Suddenly, by year two or three, if you have made it that far, you wonder why did you even bother to spend all that time and money to get into a business, that, for many, is very stressful with constant concerns of litigation … and bankruptcy, especially when you realize that many experienced inspectors seem to last less than 7 years in this business, before burn out …or bankruptcy beats them down.

I forgot a couple of other ideal prerequisites, 1) independently wealthy - opps that probably means your assets are at risk
2) very understanding spouse who has a great career and is willing to support you, pay all the bills, watch the savings erode, while you struggle to make a go of this business.
3) a healthy retirement income, so you can enjoy this advocation without worry about making ends meet.

Since 1) and 2) are very hard to find these days, then, many inspectors likely fit into category 3)!

Gee, I wonder why so many are in the 50 to 60 age group?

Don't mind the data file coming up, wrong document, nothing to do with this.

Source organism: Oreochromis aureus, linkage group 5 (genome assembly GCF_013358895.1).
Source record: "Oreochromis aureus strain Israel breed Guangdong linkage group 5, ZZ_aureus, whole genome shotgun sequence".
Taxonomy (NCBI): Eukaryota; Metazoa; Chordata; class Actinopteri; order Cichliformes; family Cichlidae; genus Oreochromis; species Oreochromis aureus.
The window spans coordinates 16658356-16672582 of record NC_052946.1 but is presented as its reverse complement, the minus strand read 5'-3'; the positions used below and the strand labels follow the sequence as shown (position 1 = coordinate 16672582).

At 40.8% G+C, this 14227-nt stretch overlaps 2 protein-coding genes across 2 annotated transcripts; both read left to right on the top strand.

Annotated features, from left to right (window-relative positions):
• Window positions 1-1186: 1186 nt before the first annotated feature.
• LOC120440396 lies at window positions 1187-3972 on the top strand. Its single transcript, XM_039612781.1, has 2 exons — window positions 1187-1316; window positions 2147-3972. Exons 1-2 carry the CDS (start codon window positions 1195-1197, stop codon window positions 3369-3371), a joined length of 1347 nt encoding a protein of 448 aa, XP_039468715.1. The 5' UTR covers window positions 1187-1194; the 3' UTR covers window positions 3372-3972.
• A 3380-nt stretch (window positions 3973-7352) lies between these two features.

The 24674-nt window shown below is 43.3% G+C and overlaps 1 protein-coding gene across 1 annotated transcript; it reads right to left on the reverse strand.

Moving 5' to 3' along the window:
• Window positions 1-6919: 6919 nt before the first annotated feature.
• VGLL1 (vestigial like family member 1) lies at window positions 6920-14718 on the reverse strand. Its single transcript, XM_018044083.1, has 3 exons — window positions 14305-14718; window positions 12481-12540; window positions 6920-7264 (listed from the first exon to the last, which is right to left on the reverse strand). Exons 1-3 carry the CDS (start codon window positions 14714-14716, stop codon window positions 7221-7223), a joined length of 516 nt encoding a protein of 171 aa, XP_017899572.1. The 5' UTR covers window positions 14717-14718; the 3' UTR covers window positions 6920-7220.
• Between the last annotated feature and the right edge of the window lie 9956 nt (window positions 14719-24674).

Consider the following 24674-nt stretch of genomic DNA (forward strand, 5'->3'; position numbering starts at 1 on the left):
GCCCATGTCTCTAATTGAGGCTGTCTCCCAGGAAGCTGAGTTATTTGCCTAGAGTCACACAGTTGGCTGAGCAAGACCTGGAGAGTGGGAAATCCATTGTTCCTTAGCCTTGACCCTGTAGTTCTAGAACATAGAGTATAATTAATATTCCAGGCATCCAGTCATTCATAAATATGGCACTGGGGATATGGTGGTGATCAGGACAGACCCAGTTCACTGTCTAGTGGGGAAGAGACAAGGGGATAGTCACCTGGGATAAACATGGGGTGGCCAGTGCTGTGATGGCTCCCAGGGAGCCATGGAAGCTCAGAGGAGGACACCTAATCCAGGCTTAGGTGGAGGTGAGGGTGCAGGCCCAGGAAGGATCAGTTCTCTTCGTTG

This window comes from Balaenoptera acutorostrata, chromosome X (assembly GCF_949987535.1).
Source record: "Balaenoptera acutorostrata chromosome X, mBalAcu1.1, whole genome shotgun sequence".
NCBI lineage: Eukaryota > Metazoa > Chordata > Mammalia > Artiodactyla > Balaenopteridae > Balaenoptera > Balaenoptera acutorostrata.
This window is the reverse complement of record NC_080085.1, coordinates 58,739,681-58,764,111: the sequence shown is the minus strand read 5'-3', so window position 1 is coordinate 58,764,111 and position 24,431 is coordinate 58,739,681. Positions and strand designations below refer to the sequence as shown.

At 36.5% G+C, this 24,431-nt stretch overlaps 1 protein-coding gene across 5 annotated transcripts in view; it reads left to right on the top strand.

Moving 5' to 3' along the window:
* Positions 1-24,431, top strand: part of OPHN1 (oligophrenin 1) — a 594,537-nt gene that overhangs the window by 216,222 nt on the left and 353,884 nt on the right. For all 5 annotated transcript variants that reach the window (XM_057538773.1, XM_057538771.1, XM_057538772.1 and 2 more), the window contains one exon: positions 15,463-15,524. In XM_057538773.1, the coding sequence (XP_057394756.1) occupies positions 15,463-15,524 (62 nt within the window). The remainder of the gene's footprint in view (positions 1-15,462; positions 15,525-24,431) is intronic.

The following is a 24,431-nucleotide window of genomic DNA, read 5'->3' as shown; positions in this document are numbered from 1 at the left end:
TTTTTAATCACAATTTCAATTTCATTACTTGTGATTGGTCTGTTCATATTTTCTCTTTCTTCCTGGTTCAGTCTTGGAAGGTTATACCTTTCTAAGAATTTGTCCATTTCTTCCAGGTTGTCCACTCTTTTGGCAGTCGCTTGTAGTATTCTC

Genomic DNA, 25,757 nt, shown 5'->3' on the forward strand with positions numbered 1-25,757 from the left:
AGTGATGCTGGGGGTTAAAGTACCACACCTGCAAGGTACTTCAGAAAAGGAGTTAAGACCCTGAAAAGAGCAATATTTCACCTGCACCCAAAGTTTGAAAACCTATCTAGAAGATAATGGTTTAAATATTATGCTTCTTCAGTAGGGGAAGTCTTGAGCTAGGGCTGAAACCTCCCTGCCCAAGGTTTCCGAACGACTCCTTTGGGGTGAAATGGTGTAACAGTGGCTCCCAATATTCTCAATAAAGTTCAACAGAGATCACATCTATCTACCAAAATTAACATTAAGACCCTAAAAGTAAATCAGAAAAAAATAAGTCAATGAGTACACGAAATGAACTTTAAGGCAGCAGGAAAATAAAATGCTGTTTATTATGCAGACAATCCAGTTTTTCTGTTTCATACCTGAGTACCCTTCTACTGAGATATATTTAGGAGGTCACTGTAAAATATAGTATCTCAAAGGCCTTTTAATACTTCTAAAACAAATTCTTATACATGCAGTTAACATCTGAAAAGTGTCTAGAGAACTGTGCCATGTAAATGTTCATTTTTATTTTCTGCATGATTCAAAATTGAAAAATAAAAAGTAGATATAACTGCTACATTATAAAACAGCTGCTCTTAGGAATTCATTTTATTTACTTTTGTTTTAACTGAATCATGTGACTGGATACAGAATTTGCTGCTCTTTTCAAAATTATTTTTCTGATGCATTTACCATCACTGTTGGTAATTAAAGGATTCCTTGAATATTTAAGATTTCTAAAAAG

Fear not, many baby boomers will be retiring so our ranks should continue to grow = with 50 to 60 year olds!

A very interesting statistic. Almost half of us are in the 50-60 age group with none under 30. Do you think this is because colleges aren’t promoting home inspection enough to entry level students.

Way to go, Chuck!! Tell it like it is.

There was some talk on the OAHI website about how job retraining (military and gov for laid off auto workers) programs were pushing folks towards the HI industry. Good for the training institutions but going to be hellish for the field.

Thanks Chuck no one says it as well as you do .
I agree ,It hurts me big time to see so many invest a lot of time effort and money and no succeed .
Unfortunately many think they are going to be different .
The homes getting inspected are not increasing but those who want to inspect continue to try to become Home Inspectors .
I have been told 90% do not last three years .

That’s what I remembered, sorry Chuck, could not remember who’s post it was


I guess I should get a metal.
I’ve been an insector since 1972 and a home inspector for ten years.

A home inspector accepting his lotto prize of 1 million dollars was asked “What are you going to do with all that money” Ans “I’ll keep on running my inspection until the money runs out”

Vern i know a few farmers that think the same way:D

In 1973-74, I worked for the then largest beef farming operation in the Maritimes. I was on the rear of a tractor the oldest son was driving when he turned around with a big smile on face and said: “If I won the lottery, I’d farm 'til it was gone!”